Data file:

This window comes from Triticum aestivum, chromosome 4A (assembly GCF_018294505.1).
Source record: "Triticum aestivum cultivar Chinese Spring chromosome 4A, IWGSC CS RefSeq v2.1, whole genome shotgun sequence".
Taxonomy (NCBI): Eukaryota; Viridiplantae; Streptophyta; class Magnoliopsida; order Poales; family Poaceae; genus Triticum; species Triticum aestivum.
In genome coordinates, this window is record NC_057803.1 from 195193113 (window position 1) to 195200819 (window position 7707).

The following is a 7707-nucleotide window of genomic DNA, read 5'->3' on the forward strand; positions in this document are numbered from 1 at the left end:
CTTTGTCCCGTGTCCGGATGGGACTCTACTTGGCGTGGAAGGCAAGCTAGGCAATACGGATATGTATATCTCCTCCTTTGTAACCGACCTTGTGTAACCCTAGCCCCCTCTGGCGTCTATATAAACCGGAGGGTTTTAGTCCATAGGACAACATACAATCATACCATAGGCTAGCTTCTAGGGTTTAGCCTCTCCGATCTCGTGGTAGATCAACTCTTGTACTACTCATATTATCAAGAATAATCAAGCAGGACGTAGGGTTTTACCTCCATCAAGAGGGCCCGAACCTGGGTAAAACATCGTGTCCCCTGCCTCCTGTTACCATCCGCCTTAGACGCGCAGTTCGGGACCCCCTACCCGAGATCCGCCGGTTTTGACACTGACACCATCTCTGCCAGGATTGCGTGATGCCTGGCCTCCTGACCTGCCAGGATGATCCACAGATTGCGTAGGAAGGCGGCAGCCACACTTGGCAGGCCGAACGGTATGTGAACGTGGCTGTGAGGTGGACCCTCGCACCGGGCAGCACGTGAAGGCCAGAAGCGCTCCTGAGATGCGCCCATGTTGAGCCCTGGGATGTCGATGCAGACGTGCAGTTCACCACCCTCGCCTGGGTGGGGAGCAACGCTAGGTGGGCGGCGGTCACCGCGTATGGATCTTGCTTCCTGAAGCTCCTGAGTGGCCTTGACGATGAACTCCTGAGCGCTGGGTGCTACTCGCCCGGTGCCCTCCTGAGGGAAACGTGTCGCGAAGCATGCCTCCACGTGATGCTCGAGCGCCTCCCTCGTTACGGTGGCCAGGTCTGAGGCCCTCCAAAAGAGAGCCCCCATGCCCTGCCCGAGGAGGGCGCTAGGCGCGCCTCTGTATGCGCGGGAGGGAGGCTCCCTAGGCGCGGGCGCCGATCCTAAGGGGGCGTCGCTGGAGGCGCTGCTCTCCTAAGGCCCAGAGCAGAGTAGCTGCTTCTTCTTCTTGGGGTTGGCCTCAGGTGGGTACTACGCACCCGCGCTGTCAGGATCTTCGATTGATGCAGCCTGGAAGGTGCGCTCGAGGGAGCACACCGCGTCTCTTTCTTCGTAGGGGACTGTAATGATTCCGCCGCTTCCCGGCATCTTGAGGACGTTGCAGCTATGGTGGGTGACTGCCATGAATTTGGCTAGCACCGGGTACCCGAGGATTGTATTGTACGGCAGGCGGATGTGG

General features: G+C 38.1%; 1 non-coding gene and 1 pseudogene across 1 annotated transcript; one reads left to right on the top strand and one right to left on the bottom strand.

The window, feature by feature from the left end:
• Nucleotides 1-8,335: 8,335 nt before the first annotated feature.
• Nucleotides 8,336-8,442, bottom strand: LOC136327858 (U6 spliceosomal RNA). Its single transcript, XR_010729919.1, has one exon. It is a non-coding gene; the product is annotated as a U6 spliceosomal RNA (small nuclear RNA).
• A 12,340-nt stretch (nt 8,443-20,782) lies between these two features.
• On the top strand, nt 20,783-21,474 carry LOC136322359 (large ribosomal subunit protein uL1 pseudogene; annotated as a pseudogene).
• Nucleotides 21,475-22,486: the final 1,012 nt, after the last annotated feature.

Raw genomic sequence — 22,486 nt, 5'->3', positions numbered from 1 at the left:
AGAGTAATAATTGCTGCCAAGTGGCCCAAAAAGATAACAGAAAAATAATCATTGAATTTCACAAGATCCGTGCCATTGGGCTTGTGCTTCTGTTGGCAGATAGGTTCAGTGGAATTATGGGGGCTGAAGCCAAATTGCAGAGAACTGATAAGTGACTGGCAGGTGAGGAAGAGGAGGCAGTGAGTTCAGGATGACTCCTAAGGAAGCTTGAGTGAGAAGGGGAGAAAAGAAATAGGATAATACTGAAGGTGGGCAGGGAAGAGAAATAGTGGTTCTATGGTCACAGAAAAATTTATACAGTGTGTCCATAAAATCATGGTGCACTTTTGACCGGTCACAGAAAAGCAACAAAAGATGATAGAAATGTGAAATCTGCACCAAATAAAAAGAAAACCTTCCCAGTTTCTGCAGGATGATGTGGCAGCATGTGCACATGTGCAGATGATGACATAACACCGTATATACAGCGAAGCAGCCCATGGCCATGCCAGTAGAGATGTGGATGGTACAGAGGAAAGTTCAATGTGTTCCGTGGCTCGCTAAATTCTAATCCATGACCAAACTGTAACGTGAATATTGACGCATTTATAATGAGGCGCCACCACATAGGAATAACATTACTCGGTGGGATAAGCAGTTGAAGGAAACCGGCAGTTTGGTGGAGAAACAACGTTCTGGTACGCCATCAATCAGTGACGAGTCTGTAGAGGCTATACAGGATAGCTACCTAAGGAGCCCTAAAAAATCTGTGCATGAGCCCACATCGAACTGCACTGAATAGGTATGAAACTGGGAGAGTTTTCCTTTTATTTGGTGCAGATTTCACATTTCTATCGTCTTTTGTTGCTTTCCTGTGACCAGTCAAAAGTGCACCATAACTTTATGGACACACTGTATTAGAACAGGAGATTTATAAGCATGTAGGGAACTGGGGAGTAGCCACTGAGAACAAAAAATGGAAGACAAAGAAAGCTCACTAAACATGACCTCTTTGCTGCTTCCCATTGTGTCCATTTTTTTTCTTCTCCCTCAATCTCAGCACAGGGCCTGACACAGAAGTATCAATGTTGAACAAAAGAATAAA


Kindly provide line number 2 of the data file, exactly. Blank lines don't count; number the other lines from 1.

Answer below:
Source record: "Triticum aestivum cultivar Chinese Spring chromosome 4A, IWGSC CS RefSeq v2.1, whole genome shotgun sequence".